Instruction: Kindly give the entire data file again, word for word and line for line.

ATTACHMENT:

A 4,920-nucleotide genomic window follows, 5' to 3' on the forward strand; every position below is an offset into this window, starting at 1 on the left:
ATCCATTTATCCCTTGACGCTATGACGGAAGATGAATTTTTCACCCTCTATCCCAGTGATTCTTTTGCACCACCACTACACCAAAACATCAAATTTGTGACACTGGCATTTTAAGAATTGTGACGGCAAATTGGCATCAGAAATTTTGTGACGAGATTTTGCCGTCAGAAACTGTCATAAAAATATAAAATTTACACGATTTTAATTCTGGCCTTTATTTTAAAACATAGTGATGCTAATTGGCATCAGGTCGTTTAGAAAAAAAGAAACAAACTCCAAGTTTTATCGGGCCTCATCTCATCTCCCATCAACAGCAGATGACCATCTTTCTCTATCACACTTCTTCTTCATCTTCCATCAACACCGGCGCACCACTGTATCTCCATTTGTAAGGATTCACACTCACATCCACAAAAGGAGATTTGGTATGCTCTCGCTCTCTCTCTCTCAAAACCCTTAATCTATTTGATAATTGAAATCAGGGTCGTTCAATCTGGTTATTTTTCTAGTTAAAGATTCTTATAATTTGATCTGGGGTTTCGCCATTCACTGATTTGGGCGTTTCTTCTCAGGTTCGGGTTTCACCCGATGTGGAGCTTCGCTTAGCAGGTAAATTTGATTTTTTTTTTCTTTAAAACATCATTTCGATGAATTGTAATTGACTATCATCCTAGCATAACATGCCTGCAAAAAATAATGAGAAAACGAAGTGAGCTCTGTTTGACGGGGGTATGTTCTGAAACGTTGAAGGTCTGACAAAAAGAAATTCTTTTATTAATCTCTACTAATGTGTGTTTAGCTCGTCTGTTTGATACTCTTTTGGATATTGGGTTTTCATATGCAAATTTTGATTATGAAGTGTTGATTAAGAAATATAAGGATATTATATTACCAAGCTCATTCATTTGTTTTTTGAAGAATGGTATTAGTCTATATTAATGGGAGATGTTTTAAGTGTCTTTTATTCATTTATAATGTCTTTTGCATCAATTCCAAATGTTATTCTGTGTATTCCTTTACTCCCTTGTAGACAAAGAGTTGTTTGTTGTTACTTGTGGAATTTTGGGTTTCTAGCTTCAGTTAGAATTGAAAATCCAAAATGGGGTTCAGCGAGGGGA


A 4,920-nucleotide genomic window follows, 5' to 3' on the forward strand; every position below is an offset into this window, starting at 1 on the left:
ATCCATTTATCCCTTGACGCTATGACGGAAGATGAATTTTTCACCCTCTATCCCAGTGATTCTTTTGCACCACCACTACACCAAAACATCAAATTTGTGACACTGGCATTTTAAGAATTGTGACGGCAAATTGGCATCAGAAATTTTGTGACGAGATTTTGCCGTCAGAAACTGTCATAAAAATATAAAATTTACACGATTTTAATTCTGGCCTTTATTTTAAAACATAGTGATGCTAATTGGCATCAGGTCGTTTAGAAAAAAAGAAACAAACTCCAAGTTTTATCGGGCCTCATCTCATCTCCCATCAACAGCAGATGACCATCTTTCTCTATCACACTTCTTCTTCATCTTCCATCAACACCGGCGCACCACTGTATCTCCATTTGTAAGGATTCACACTCACATCCACAAAAGGAGATTTGGTATGCTCTCGCTCTCTCTCTCTCAAAACCCTTAATCTATTTGATAATTGAAATCAGGGTCGTTCAATCTGGTTATTTTTCTAGTTAAAGATTCTTATAATTTGATCTGGGGTTTCGCCATTCACTGATTTGGGCGTTTCTTCTCAGGTTCGGGTTTCACCCGATGTGGAGCTTCGCTTAGCAGGTAAATTTGATTTTTTTTTTCTTTAAAACATCATTTCGATGAATTGTAATTGACTATCATCCTAGCATAACATGCCTGCAAAAAATAATGAGAAAACGAAGTGAGCTCTGTTTGACGGGGGTATGTTCTGAAACGTTGAAGGTCTGACAAAAAGAAATTCTTTTATTAATCTCTACTAATGTGTGTTTAGCTCGTCTGTTTGATACTCTTTTGGATATTGGGTTTTCATATGCAAATTTTGATTATGAAGTGTTGATTAAGAAATATAAGGATATTATATTACCAAGCTCATTCATTTGTTTTTTGAAGAATGGTATTAGTCTATATTAATGGGAGATGTTTTAAGTGTCTTTTATTCATTTATAATGTCTTTTGCATCAATTCCAAATGTTATTCTGTGTATTCCTTTACTCCCTTGTAGACAAAGAGTTGTTTGTTGTTACTTGTGGAATTTTGGGTTTCTAGCTTCAGTTAGAATTGAAAATCCAAAATGGGGTTCAGCGAGGGGA